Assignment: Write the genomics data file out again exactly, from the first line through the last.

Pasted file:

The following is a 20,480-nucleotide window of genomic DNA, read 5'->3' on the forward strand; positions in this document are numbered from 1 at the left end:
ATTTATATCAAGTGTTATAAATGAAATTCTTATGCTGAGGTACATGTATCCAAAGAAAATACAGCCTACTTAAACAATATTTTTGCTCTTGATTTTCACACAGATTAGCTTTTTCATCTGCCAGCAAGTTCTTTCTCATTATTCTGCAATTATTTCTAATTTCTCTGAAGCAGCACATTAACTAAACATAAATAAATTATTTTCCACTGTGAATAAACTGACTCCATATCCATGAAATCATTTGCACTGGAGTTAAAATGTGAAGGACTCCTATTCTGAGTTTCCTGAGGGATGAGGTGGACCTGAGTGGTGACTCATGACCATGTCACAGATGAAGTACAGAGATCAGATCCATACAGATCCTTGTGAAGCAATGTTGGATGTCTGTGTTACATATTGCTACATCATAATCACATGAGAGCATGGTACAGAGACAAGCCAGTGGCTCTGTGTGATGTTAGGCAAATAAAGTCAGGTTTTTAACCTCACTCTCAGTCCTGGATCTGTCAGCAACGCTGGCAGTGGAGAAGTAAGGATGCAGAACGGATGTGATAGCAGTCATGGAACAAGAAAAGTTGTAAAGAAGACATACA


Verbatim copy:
The following is a 20,480-nucleotide window of genomic DNA, read 5'->3' on the forward strand; positions in this document are numbered from 1 at the left end:
ATTTATATCAAGTGTTATAAATGAAATTCTTATGCTGAGGTACATGTATCCAAAGAAAATACAGCCTACTTAAACAATATTTTTGCTCTTGATTTTCACACAGATTAGCTTTTTCATCTGCCAGCAAGTTCTTTCTCATTATTCTGCAATTATTTCTAATTTCTCTGAAGCAGCACATTAACTAAACATAAATAAATTATTTTCCACTGTGAATAAACTGACTCCATATCCATGAAATCATTTGCACTGGAGTTAAAATGTGAAGGACTCCTATTCTGAGTTTCCTGAGGGATGAGGTGGACCTGAGTGGTGACTCATGACCATGTCACAGATGAAGTACAGAGATCAGATCCATACAGATCCTTGTGAAGCAATGTTGGATGTCTGTGTTACATATTGCTACATCATAATCACATGAGAGCATGGTACAGAGACAAGCCAGTGGCTCTGTGTGATGTTAGGCAAATAAAGTCAGGTTTTTAACCTCACTCTCAGTCCTGGATCTGTCAGCAACGCTGGCAGTGGAGAAGTAAGGATGCAGAACGGATGTGATAGCAGTCATGGAACAAGAAAAGTTGTAAAGAAGACATACA